Andrew J. Welton is a PhD Candidate in early medieval history at the University of Florida and a CLIR Mellon Doctoral Fellow. His research interests include the society and culture of Anglo-Saxon England, the influence of technological innovation on wider social transformations in the early middle ages, material culture and ‘thing theory,’ landscape archaeology, Late Antique religion, and burial practices. His dissertation is titled, ‘Enslaving Iron: The Spear in Early Anglo-Saxon Society.’

Curriculum Vitae



I research the social and technological transformations which followed the end of Roman rule in southeast Britain, during the years 400-700 CE. I use both written and archaeological sources, and I am particularly curious about how new methods of craftsmanship created new kinds of experiences, identities, and communities in Early Middle England. My dissertation studies […]

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I have taught courses on Late Antiquity, the Early Middle Ages, and the Ancient World. My teaching interests include the history of premodern technologies, the transformation of the Western Roman World, popular religion & magic, death & burial, and the social history of the middle ages. Courses Taught University of Florida, as sole instructor of […]

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Recent Blog Entries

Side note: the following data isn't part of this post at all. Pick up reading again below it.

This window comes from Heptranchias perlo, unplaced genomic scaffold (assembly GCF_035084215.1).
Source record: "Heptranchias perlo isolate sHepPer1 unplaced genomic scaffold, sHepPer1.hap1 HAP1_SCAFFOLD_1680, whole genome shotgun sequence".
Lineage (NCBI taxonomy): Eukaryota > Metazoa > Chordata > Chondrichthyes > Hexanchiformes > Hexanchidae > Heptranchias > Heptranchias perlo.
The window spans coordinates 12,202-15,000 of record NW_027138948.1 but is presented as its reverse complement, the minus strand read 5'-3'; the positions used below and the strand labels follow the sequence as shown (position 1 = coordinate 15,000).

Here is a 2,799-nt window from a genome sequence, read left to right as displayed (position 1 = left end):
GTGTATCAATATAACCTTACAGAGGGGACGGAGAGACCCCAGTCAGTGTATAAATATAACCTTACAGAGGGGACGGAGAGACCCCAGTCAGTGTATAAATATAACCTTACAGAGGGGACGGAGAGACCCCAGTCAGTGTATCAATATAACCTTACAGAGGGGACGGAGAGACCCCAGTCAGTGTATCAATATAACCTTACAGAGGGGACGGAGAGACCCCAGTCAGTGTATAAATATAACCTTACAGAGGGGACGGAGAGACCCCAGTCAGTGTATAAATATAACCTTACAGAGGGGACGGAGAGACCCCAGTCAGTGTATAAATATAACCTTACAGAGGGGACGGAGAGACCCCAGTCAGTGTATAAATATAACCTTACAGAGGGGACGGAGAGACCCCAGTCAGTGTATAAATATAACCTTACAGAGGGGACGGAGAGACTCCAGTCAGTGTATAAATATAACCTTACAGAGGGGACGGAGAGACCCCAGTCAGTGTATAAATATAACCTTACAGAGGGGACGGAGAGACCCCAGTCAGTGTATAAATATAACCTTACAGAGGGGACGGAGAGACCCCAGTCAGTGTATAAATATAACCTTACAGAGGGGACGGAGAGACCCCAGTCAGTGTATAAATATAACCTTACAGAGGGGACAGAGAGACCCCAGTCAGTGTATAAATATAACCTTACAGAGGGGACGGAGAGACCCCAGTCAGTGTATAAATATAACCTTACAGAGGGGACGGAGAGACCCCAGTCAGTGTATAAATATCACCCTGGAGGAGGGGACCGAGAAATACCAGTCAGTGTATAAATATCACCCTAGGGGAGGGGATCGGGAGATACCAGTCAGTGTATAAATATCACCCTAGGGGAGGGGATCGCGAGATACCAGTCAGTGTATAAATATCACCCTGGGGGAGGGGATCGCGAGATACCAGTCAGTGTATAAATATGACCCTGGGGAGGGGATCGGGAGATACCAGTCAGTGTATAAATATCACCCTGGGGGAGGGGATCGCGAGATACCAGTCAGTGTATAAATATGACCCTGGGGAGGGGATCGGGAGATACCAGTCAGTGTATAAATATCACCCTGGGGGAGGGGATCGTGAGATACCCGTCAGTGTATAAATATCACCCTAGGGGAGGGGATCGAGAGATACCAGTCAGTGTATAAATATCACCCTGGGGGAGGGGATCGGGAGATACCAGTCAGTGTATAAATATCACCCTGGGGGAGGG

Did England have an Ancient Growth Spurt?

The Times published an article this morning which serves as a cautionary lesson in irresponsible archaeological reporting. The article’s problems are subtle, but important. The article describes a new study of medieval population demographics outside Winchester, in England. I haven’t read the study yet (I intend to, though), and it’s probably very good. This post isn’t […]

The flesh eaters of Civaux

We’ve been staying in Poitiers for the past week, and this morning Bonnie Effros took us on a tour of the Merovingian (and modern) cemetery at Civaux. It’s an incredible place, and I’m mostly going to let the pictures speak for themselves. But in brief, something like 15,000 stone sarcophagi ¹ were buried in this […]

We no longer play at war

Personal reflections on this day’s violence I looked at a spearhead made from recycled metal last month in Cambridge. The metal was from all sorts of different sources – good steel, broken weapons, things with stories and histories. Some of it was almost certainly gathered from old Roman ruins, and I think its owner was […]

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